Triple H recently did a Q&A with ESPN to promote the WWE NXT edition of WWE 2K17 and more. Below are highlights:
Brock Lesnar appears on the cover of “WWE 2K17,” and you recently praised his performance at UFC 200. What does his ability to cross over do for WWE’s brand?
It’s huge. I think any time that you can have a WWE performer that can cross over into something else and have that kind of a night or a performance, whether that’s making a movie or television show or competing in the UFC, that’s huge. To me, it speaks to the amazing athlete that Brock Lesnar is. To be able to come back at such an elite level after a fairly long period of time doing something different and be that dominant is just amazing to me.
We have said it a million times about Brock but I think it’s worth repeating. He’s a once-in-a-lifetime athlete that comes along and is just — you can see it when you look at him. Guys don’t come along that quick, that big, that fast, that aggressive and with that mentality. He is a once-in-a-lifetime combat athlete. Certainly he helps UFC, banking on Brock Lesnar’s name in the very beginning of him becoming a UFC star and showing his dominance in it. And now it’s the same thing, back and forth. They benefit from it, we benefit from it and it has been great. My hat’s off to Brock, he’s an amazing, amazing athlete.
Considering you are no longer presenting NXT exclusively as a developmental brand, how will its future be affected by the upcoming brand split?
It’s funny that when people talk about it to me, some will say, ‘Well, isn’t that the downfall of NXT because when a superstar becomes big enough that he’s immediately going to be taken away from you?’ I feel that’s the strength of the brand. If you look at the growth of NXT in the last couple years, there are points in time when people said, ‘Oh no, these characters are getting called up and [NXT] is doomed.’ We made somebody else the lead characters of the show and that’s the challenge and the beauty of it. It’s always fresh, it’s always different, it always feels like there is something new going on to me.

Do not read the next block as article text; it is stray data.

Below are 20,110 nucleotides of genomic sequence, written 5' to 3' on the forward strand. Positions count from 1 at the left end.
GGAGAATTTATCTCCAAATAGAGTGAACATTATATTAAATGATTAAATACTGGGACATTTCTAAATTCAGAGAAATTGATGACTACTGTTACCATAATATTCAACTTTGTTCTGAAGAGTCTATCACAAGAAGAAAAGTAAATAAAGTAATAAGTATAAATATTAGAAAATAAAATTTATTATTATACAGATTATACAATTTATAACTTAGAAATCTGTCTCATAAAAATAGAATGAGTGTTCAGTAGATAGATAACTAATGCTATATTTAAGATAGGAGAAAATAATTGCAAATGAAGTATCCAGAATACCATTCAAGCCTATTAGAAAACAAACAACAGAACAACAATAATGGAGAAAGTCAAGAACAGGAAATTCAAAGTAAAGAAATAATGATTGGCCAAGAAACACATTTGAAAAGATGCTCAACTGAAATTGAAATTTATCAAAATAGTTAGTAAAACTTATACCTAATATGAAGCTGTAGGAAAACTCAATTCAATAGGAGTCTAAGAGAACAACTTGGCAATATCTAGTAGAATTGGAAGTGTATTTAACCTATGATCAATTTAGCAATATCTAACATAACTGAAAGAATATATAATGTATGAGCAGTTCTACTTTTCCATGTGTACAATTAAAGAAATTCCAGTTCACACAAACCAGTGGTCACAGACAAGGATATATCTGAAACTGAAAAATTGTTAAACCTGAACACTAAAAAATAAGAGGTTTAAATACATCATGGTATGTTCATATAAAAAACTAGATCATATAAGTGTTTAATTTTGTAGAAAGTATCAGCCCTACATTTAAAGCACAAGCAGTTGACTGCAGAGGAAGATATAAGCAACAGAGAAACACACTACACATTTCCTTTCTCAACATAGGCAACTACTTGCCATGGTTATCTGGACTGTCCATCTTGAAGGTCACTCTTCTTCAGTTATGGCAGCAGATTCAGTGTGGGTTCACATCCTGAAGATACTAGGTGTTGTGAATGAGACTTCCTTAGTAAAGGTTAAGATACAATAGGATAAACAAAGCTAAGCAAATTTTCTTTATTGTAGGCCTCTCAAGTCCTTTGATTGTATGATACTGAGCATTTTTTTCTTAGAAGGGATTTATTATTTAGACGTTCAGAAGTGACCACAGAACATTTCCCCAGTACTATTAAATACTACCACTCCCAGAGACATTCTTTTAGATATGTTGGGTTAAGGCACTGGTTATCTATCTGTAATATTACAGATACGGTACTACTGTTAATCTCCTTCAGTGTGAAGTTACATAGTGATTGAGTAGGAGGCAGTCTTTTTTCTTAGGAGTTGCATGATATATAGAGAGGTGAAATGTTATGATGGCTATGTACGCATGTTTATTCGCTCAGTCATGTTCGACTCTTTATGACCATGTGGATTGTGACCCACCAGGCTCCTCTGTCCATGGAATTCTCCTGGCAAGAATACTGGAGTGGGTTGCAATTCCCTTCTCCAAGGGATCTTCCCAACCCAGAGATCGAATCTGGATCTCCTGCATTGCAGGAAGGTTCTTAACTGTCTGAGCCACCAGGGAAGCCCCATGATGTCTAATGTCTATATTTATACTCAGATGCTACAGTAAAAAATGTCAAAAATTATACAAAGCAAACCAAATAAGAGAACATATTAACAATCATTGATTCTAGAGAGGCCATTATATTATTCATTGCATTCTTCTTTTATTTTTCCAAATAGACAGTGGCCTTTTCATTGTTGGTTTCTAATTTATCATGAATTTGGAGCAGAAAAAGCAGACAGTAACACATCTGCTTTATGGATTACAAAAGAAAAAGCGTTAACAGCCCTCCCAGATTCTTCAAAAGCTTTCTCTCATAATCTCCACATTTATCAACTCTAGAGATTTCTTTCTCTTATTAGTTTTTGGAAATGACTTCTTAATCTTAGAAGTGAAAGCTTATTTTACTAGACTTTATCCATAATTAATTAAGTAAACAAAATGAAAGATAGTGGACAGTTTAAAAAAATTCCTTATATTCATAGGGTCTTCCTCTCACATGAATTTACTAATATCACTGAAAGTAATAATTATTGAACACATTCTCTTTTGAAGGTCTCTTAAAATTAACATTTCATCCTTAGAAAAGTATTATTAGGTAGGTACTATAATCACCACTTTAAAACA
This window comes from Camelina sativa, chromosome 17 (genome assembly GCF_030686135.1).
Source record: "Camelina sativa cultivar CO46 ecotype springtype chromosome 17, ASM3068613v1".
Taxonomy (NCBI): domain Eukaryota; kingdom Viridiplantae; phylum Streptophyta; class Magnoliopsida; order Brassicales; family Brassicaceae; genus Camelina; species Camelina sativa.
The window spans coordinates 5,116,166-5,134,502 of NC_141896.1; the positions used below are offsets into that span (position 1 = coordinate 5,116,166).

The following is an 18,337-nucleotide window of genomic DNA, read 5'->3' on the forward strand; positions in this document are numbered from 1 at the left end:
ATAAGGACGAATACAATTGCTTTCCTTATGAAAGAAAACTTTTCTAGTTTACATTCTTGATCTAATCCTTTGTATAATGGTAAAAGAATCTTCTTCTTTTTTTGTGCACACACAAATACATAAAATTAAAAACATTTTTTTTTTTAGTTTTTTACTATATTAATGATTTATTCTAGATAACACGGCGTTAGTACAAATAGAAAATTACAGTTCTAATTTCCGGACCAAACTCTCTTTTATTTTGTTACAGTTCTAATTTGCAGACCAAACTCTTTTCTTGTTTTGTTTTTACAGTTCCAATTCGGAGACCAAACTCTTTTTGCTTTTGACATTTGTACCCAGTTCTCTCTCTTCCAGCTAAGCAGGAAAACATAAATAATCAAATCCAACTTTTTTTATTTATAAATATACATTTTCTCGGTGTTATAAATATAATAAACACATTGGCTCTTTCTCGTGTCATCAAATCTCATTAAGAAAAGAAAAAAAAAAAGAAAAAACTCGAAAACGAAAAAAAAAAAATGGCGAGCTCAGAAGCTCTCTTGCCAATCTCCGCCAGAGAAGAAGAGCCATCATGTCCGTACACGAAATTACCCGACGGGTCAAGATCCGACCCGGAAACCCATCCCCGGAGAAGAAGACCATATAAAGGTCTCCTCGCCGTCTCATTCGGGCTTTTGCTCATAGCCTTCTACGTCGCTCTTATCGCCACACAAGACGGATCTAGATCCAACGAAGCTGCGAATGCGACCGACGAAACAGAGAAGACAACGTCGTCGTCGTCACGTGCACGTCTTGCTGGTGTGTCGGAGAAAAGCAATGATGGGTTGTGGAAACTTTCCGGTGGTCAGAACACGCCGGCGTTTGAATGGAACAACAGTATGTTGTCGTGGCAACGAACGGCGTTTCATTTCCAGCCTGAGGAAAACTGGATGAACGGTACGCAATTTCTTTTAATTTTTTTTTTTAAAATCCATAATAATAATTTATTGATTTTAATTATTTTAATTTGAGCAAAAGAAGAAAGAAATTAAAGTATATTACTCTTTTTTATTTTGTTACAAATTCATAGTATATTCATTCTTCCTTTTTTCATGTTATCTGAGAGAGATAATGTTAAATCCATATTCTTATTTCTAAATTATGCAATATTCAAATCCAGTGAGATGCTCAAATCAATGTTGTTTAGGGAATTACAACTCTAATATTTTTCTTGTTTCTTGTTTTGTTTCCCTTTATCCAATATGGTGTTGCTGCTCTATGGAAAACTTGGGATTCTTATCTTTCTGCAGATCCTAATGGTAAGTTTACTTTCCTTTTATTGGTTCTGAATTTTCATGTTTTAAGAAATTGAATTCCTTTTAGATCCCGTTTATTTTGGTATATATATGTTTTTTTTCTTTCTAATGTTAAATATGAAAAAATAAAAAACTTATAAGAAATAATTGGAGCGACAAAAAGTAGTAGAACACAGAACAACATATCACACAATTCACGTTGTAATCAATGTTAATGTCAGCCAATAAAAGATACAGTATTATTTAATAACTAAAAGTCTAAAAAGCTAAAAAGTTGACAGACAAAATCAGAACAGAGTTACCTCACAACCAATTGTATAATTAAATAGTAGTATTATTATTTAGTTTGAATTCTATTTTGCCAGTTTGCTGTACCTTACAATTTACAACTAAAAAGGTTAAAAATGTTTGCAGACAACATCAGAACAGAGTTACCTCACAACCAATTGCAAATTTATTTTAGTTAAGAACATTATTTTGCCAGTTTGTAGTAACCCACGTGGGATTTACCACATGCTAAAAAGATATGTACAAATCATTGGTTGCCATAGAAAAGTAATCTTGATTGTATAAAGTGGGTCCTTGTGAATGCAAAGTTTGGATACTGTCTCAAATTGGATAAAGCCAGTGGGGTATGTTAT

With NXT being different, it complements Raw and SmackDown. You have the opportunity to see these guys come in and make a name for themselves on a bigger platform. They can grow themselves while helping to create NXT’s brand. Then, if you’re following NXT, you’re ahead of the curve when they come to Raw and SmackDown. You know everything about them and their backstories. It’s like being a fan of the band before they hit it big. You have that claim to fame. And to our most passionate fan base that’s an exciting vibe that we have. I think that’s why social media is so strong for us — it’s people that want to be ahead of the curve.
Bret Hart recently took offense that your rating in “WWE 2K17” was higher than his. How aware are you about any rivalries in the locker room between superstars regarding the video game?
[Laughs]. I have not heard that. I’m sorry, there was a report that somebody was upset that their video game ranking was lower than mine? I don’t even know how that works to be honest but I suppose there is.
I see guys arguing about stuff all the time in the locker room and video game rankings would probably be part of that. I know that they are very competitive with each other in a lot of ways so it wouldn’t surprise me. Trust me, the locker room can make anything a competition.
You have competed against top superstars around the world. How rare of an athlete and performer is NXT star Shinsuke Nakamura in your eyes?
I have watched a lot of guys over the years and there are certain talent that you’re just drawn to, and that’s charisma and X factor and all those things. Shinsuke brings something to the table that I haven’t seen for a long time. He brings a level of charisma, a level of showmanship, that you don’t see a lot of times with guys that have an aggressive style, with the striking and skill set, that he does. He’s an amazing athlete.
I think he’s somebody I had my eye on for a long time as far as being part of WWE as a whole because I think he’s that different level of performer. He’s one of those guys that is harder to explain what he is because when you start to begin to say it, it doesn’t do it justice. You kind of just have to say, ‘You just have to see him.’ Once you see him, you want to watch him again. He’s that kind of performer.